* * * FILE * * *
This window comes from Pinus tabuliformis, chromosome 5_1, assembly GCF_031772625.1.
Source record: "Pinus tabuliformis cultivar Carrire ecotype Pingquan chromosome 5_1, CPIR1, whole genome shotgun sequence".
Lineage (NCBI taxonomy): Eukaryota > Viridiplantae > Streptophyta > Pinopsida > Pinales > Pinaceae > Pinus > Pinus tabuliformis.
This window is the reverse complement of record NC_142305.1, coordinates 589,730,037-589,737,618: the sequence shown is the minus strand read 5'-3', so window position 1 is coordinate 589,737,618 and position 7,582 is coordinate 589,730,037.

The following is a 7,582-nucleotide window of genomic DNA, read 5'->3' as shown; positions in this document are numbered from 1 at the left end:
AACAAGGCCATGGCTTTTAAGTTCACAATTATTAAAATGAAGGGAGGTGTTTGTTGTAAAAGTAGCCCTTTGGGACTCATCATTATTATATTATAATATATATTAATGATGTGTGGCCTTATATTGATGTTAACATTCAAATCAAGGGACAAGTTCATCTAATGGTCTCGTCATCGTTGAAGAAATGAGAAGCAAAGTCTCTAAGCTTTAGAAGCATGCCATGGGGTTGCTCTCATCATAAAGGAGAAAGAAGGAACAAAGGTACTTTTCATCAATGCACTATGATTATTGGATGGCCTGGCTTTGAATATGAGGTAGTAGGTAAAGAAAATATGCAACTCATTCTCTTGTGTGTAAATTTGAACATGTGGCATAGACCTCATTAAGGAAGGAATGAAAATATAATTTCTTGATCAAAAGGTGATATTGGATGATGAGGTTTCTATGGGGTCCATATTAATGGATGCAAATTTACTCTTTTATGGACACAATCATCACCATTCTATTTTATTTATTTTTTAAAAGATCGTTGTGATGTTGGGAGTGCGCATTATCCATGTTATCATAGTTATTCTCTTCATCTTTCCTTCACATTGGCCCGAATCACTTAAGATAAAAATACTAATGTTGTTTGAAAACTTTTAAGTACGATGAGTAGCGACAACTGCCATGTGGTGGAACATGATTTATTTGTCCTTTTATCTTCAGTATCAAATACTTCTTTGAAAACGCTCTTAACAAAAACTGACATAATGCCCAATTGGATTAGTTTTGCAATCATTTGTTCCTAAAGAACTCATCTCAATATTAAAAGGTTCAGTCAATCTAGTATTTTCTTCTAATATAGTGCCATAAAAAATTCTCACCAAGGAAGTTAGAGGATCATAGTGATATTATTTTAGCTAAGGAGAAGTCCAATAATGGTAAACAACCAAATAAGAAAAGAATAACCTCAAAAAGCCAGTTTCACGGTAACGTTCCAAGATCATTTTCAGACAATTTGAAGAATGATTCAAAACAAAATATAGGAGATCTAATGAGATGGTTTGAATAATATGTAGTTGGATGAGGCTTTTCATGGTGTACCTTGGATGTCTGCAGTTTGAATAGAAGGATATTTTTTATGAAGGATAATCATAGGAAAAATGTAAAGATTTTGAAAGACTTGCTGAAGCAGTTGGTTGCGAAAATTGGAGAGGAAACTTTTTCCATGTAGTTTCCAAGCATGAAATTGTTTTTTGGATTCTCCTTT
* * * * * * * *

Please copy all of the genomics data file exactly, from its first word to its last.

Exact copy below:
This window comes from Pinus tabuliformis, chromosome 5_1, assembly GCF_031772625.1.
Source record: "Pinus tabuliformis cultivar Carrire ecotype Pingquan chromosome 5_1, CPIR1, whole genome shotgun sequence".
Lineage (NCBI taxonomy): Eukaryota > Viridiplantae > Streptophyta > Pinopsida > Pinales > Pinaceae > Pinus > Pinus tabuliformis.
This window is the reverse complement of record NC_142305.1, coordinates 589,730,037-589,737,618: the sequence shown is the minus strand read 5'-3', so window position 1 is coordinate 589,737,618 and position 7,582 is coordinate 589,730,037.

The following is a 7,582-nucleotide window of genomic DNA, read 5'->3' as shown; positions in this document are numbered from 1 at the left end:
AACAAGGCCATGGCTTTTAAGTTCACAATTATTAAAATGAAGGGAGGTGTTTGTTGTAAAAGTAGCCCTTTGGGACTCATCATTATTATATTATAATATATATTAATGATGTGTGGCCTTATATTGATGTTAACATTCAAATCAAGGGACAAGTTCATCTAATGGTCTCGTCATCGTTGAAGAAATGAGAAGCAAAGTCTCTAAGCTTTAGAAGCATGCCATGGGGTTGCTCTCATCATAAAGGAGAAAGAAGGAACAAAGGTACTTTTCATCAATGCACTATGATTATTGGATGGCCTGGCTTTGAATATGAGGTAGTAGGTAAAGAAAATATGCAACTCATTCTCTTGTGTGTAAATTTGAACATGTGGCATAGACCTCATTAAGGAAGGAATGAAAATATAATTTCTTGATCAAAAGGTGATATTGGATGATGAGGTTTCTATGGGGTCCATATTAATGGATGCAAATTTACTCTTTTATGGACACAATCATCACCATTCTATTTTATTTATTTTTTAAAAGATCGTTGTGATGTTGGGAGTGCGCATTATCCATGTTATCATAGTTATTCTCTTCATCTTTCCTTCACATTGGCCCGAATCACTTAAGATAAAAATACTAATGTTGTTTGAAAACTTTTAAGTACGATGAGTAGCGACAACTGCCATGTGGTGGAACATGATTTATTTGTCCTTTTATCTTCAGTATCAAATACTTCTTTGAAAACGCTCTTAACAAAAACTGACATAATGCCCAATTGGATTAGTTTTGCAATCATTTGTTCCTAAAGAACTCATCTCAATATTAAAAGGTTCAGTCAATCTAGTATTTTCTTCTAATATAGTGCCATAAAAAATTCTCACCAAGGAAGTTAGAGGATCATAGTGATATTATTTTAGCTAAGGAGAAGTCCAATAATGGTAAACAACCAAATAAGAAAAGAATAACCTCAAAAAGCCAGTTTCACGGTAACGTTCCAAGATCATTTTCAGACAATTTGAAGAATGATTCAAAACAAAATATAGGAGATCTAATGAGATGGTTTGAATAATATGTAGTTGGATGAGGCTTTTCATGGTGTACCTTGGATGTCTGCAGTTTGAATAGAAGGATATTTTTTATGAAGGATAATCATAGGAAAAATGTAAAGATTTTGAAAGACTTGCTGAAGCAGTTGGTTGCGAAAATTGGAGAGGAAACTTTTTCCATGTAGTTTCCAAGCATGAAATTGTTTTTTGGATTCTCCTTT